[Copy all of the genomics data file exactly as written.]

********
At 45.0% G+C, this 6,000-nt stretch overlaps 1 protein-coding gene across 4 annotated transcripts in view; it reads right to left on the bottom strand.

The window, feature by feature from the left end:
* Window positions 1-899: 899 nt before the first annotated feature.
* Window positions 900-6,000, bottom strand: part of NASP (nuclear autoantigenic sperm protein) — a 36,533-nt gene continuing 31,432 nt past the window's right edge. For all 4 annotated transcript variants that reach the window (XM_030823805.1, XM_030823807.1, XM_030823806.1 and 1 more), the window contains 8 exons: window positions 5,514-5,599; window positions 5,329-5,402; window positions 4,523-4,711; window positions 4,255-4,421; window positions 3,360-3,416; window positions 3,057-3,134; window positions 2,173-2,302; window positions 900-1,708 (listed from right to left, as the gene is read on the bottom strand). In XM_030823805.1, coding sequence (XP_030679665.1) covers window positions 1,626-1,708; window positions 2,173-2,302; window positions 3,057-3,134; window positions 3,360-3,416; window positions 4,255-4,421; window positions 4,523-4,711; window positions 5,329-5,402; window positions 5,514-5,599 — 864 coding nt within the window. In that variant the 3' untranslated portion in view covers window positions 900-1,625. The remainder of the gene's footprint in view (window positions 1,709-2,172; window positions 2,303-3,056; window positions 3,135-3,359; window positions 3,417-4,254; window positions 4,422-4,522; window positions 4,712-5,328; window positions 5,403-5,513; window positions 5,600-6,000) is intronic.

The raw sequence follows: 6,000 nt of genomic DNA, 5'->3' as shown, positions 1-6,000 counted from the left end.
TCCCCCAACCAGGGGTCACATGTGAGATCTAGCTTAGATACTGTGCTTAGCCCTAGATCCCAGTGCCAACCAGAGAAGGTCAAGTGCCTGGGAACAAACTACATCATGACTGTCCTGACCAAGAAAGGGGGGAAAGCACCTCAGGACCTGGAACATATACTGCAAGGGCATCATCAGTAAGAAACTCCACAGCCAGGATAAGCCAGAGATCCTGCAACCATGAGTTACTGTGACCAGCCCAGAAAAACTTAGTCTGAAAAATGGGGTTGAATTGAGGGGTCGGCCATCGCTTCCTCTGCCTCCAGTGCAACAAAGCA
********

At 45.0% G+C, this 6,000-nt stretch overlaps 1 protein-coding gene across 4 annotated transcripts in view; it reads right to left on the bottom strand.

The window, feature by feature from the left end:
* Window positions 1-899: 899 nt before the first annotated feature.
* Window positions 900-6,000, bottom strand: part of NASP (nuclear autoantigenic sperm protein) — a 36,533-nt gene continuing 31,432 nt past the window's right edge. For all 4 annotated transcript variants that reach the window (XM_030823805.1, XM_030823807.1, XM_030823806.1 and 1 more), the window contains 8 exons: window positions 5,514-5,599; window positions 5,329-5,402; window positions 4,523-4,711; window positions 4,255-4,421; window positions 3,360-3,416; window positions 3,057-3,134; window positions 2,173-2,302; window positions 900-1,708 (listed from right to left, as the gene is read on the bottom strand). In XM_030823805.1, coding sequence (XP_030679665.1) covers window positions 1,626-1,708; window positions 2,173-2,302; window positions 3,057-3,134; window positions 3,360-3,416; window positions 4,255-4,421; window positions 4,523-4,711; window positions 5,329-5,402; window positions 5,514-5,599 — 864 coding nt within the window. In that variant the 3' untranslated portion in view covers window positions 900-1,625. The remainder of the gene's footprint in view (window positions 1,709-2,172; window positions 2,303-3,056; window positions 3,135-3,359; window positions 3,417-4,254; window positions 4,422-4,522; window positions 4,712-5,328; window positions 5,403-5,513; window positions 5,600-6,000) is intronic.

The raw sequence follows: 6,000 nt of genomic DNA, 5'->3' as shown, positions 1-6,000 counted from the left end.
TCCCCCAACCAGGGGTCACATGTGAGATCTAGCTTAGATACTGTGCTTAGCCCTAGATCCCAGTGCCAACCAGAGAAGGTCAAGTGCCTGGGAACAAACTACATCATGACTGTCCTGACCAAGAAAGGGGGGAAAGCACCTCAGGACCTGGAACATATACTGCAAGGGCATCATCAGTAAGAAACTCCACAGCCAGGATAAGCCAGAGATCCTGCAACCATGAGTTACTGTGACCAGCCCAGAAAAACTTAGTCTGAAAAATGGGGTTGAATTGAGGGGTCGGCCATCGCTTCCTCTGCCTCCAGTGCAACAAAGCA